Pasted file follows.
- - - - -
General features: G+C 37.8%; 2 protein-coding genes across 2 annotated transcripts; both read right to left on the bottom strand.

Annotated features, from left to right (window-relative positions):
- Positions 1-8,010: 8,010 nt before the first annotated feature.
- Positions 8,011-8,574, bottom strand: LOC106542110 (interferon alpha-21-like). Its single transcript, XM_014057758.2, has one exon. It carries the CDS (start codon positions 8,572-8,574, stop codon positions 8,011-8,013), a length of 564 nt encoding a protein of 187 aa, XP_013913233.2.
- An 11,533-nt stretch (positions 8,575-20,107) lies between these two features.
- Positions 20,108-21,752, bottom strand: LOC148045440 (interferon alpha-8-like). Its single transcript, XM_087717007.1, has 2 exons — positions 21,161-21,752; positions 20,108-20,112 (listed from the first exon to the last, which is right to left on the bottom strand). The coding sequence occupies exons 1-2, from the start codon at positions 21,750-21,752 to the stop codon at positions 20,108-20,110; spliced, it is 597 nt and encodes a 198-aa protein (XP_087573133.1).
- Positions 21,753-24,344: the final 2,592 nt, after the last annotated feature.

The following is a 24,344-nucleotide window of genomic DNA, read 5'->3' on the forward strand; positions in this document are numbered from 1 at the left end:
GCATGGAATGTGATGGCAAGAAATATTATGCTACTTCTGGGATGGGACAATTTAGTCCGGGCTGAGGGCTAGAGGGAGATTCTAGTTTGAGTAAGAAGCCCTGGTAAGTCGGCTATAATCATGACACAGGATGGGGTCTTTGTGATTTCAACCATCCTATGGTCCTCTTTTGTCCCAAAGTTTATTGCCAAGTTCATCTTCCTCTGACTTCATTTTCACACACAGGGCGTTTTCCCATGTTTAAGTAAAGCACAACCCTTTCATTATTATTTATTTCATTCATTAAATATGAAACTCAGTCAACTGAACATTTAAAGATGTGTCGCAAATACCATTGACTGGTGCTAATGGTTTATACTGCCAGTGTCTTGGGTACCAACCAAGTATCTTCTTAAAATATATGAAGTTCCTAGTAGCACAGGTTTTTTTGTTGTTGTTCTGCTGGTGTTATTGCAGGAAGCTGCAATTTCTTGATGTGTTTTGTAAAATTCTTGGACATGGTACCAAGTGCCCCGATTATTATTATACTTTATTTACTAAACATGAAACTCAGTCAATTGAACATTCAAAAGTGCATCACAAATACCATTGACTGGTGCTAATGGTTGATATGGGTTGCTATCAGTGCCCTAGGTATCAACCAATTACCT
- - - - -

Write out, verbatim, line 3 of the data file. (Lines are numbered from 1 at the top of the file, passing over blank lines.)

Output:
- Positions 1-8,010: 8,010 nt before the first annotated feature.